Some day someone should write an essay on the struggles of Edmund Burke in his final years to overcome his considerable debts—some £30,000—by securing a peerage and a pension from the Crown.
Throughout his career, Burke’s financial state had been precarious. Much to his embarrassment, he was periodically forced to rely upon well timed gifts and loans from his wealthier friends and patrons.
So terrified was he of dying in a debtor’s prison that he struggled in his retirement to learn Italian. His hope, claimed one of the many visitors at his estate, was to flee England and “end his days with tollerable Ease in Italy.” (He also floated, apparently, the possibility of fleeing to Portugal or America.) “I cannot quite reconcile my mind to a prison,” he told a friend.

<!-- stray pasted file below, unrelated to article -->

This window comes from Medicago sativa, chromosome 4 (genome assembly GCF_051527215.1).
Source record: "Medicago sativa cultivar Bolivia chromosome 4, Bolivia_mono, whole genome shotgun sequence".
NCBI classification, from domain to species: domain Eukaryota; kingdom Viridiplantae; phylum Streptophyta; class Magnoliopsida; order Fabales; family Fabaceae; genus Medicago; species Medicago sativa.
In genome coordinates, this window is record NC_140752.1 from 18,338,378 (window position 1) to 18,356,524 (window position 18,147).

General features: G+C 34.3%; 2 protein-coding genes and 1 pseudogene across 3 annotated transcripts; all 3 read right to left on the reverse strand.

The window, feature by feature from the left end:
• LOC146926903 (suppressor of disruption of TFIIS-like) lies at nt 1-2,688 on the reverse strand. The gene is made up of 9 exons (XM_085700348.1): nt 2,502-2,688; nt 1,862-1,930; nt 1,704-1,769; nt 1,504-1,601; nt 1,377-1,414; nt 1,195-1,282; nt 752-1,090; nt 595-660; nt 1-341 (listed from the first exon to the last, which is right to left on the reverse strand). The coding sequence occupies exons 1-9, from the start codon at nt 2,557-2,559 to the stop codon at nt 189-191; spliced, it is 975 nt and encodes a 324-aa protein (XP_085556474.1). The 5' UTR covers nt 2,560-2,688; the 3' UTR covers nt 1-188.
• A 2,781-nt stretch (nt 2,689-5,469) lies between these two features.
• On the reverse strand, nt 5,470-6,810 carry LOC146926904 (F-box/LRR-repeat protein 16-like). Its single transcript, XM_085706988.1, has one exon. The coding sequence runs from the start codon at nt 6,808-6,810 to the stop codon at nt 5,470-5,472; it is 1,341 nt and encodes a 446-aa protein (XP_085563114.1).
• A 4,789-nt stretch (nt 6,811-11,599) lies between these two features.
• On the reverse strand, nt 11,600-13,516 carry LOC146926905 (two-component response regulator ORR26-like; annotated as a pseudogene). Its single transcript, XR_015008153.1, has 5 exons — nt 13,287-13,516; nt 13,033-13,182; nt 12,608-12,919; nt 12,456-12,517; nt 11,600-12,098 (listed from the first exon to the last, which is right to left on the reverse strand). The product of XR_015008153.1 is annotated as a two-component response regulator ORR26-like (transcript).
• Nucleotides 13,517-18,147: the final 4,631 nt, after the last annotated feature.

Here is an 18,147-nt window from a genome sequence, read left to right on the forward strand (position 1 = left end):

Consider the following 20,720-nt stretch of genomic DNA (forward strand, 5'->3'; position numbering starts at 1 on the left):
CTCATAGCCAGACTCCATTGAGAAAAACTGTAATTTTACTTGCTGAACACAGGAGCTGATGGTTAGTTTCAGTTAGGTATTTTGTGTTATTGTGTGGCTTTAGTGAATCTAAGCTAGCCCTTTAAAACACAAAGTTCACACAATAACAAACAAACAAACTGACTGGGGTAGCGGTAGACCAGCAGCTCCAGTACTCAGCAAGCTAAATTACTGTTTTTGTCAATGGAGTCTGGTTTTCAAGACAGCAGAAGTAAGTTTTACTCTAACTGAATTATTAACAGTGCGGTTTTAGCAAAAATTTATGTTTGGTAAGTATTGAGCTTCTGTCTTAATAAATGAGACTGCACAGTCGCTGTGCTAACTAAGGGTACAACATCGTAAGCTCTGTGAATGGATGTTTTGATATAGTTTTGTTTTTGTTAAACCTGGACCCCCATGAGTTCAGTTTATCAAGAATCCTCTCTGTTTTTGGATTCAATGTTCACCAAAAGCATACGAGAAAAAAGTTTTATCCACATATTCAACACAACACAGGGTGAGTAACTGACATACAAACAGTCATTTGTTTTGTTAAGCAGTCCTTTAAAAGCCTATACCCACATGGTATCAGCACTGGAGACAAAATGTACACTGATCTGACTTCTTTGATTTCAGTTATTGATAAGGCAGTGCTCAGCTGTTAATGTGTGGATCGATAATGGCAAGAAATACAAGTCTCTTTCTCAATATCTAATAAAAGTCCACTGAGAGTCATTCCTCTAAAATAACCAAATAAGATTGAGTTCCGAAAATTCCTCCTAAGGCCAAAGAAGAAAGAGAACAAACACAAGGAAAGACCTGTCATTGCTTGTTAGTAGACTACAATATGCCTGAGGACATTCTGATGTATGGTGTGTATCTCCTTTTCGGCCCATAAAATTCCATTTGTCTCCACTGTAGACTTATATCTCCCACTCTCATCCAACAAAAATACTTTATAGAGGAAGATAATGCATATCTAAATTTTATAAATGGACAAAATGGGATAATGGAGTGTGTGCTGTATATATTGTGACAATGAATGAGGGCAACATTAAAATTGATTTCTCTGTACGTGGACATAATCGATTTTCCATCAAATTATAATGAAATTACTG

Thanks to the interventions of his well connected friends, Burke secured from Pitt in August 1795 two annuities that would wipe out his debts and a pension that, along with an additional pension and the income from his estate, would enable him and his wife to live in comfort into their old age.
Three months later, when Burke took up his pen against a proposal for the government to subsidize the wages of farm laborers during bad harvest years (so that they could sustain themselves and their families), he wrote, “To provide for us in our necessities is not in the power of government.”